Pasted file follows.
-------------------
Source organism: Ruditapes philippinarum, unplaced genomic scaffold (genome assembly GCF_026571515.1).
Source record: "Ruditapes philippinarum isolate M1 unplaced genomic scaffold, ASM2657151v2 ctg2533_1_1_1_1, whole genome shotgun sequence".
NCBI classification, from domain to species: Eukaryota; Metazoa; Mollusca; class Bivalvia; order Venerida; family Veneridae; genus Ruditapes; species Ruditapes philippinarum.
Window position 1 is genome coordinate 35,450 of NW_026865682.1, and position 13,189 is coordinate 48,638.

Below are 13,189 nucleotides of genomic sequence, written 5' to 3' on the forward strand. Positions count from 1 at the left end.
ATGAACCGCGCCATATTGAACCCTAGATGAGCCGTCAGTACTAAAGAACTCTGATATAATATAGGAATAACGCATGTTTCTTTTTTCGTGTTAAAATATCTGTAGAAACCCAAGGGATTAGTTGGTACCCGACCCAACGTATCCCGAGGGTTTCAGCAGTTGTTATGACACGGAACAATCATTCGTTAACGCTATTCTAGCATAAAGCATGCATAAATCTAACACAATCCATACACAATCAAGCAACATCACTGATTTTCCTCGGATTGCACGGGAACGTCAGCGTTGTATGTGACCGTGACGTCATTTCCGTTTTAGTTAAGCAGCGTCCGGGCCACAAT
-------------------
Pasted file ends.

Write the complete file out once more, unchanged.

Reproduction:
Source organism: Ruditapes philippinarum, unplaced genomic scaffold (genome assembly GCF_026571515.1).
Source record: "Ruditapes philippinarum isolate M1 unplaced genomic scaffold, ASM2657151v2 ctg2533_1_1_1_1, whole genome shotgun sequence".
NCBI classification, from domain to species: Eukaryota; Metazoa; Mollusca; class Bivalvia; order Venerida; family Veneridae; genus Ruditapes; species Ruditapes philippinarum.
Window position 1 is genome coordinate 35,450 of NW_026865682.1, and position 13,189 is coordinate 48,638.

Below are 13,189 nucleotides of genomic sequence, written 5' to 3' on the forward strand. Positions count from 1 at the left end.
ATGAACCGCGCCATATTGAACCCTAGATGAGCCGTCAGTACTAAAGAACTCTGATATAATATAGGAATAACGCATGTTTCTTTTTTCGTGTTAAAATATCTGTAGAAACCCAAGGGATTAGTTGGTACCCGACCCAACGTATCCCGAGGGTTTCAGCAGTTGTTATGACACGGAACAATCATTCGTTAACGCTATTCTAGCATAAAGCATGCATAAATCTAACACAATCCATACACAATCAAGCAACATCACTGATTTTCCTCGGATTGCACGGGAACGTCAGCGTTGTATGTGACCGTGACGTCATTTCCGTTTTAGTTAAGCAGCGTCCGGGCCACAAT